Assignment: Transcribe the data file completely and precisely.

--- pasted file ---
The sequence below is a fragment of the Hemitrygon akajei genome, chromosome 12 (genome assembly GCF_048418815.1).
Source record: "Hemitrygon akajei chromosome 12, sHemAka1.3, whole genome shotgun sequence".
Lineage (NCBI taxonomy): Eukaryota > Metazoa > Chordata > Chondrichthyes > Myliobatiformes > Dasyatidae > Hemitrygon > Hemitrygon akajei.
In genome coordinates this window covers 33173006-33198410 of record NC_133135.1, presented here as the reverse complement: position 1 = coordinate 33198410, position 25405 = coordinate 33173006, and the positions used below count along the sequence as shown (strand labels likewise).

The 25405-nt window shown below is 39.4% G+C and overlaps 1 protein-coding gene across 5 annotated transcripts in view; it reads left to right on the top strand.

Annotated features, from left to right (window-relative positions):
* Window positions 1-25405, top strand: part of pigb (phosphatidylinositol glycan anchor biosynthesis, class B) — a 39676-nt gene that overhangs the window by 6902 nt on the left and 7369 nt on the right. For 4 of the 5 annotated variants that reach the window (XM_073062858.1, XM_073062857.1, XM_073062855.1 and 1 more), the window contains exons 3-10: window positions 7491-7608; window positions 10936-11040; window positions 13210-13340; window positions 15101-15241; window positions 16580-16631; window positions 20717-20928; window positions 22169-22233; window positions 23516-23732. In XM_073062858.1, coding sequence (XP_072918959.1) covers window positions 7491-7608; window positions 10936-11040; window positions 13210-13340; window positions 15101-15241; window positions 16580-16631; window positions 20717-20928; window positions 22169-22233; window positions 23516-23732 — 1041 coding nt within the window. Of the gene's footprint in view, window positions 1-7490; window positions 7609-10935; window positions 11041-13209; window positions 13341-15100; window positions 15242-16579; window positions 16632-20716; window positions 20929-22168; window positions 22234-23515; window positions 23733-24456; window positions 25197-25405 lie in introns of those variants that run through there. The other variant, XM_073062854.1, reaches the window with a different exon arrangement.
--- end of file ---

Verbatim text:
The sequence below is a fragment of the Hemitrygon akajei genome, chromosome 12 (genome assembly GCF_048418815.1).
Source record: "Hemitrygon akajei chromosome 12, sHemAka1.3, whole genome shotgun sequence".
Lineage (NCBI taxonomy): Eukaryota > Metazoa > Chordata > Chondrichthyes > Myliobatiformes > Dasyatidae > Hemitrygon > Hemitrygon akajei.
In genome coordinates this window covers 33173006-33198410 of record NC_133135.1, presented here as the reverse complement: position 1 = coordinate 33198410, position 25405 = coordinate 33173006, and the positions used below count along the sequence as shown (strand labels likewise).

The 25405-nt window shown below is 39.4% G+C and overlaps 1 protein-coding gene across 5 annotated transcripts in view; it reads left to right on the top strand.

Annotated features, from left to right (window-relative positions):
* Window positions 1-25405, top strand: part of pigb (phosphatidylinositol glycan anchor biosynthesis, class B) — a 39676-nt gene that overhangs the window by 6902 nt on the left and 7369 nt on the right. For 4 of the 5 annotated variants that reach the window (XM_073062858.1, XM_073062857.1, XM_073062855.1 and 1 more), the window contains exons 3-10: window positions 7491-7608; window positions 10936-11040; window positions 13210-13340; window positions 15101-15241; window positions 16580-16631; window positions 20717-20928; window positions 22169-22233; window positions 23516-23732. In XM_073062858.1, coding sequence (XP_072918959.1) covers window positions 7491-7608; window positions 10936-11040; window positions 13210-13340; window positions 15101-15241; window positions 16580-16631; window positions 20717-20928; window positions 22169-22233; window positions 23516-23732 — 1041 coding nt within the window. Of the gene's footprint in view, window positions 1-7490; window positions 7609-10935; window positions 11041-13209; window positions 13341-15100; window positions 15242-16579; window positions 16632-20716; window positions 20929-22168; window positions 22234-23515; window positions 23733-24456; window positions 25197-25405 lie in introns of those variants that run through there. The other variant, XM_073062854.1, reaches the window with a different exon arrangement.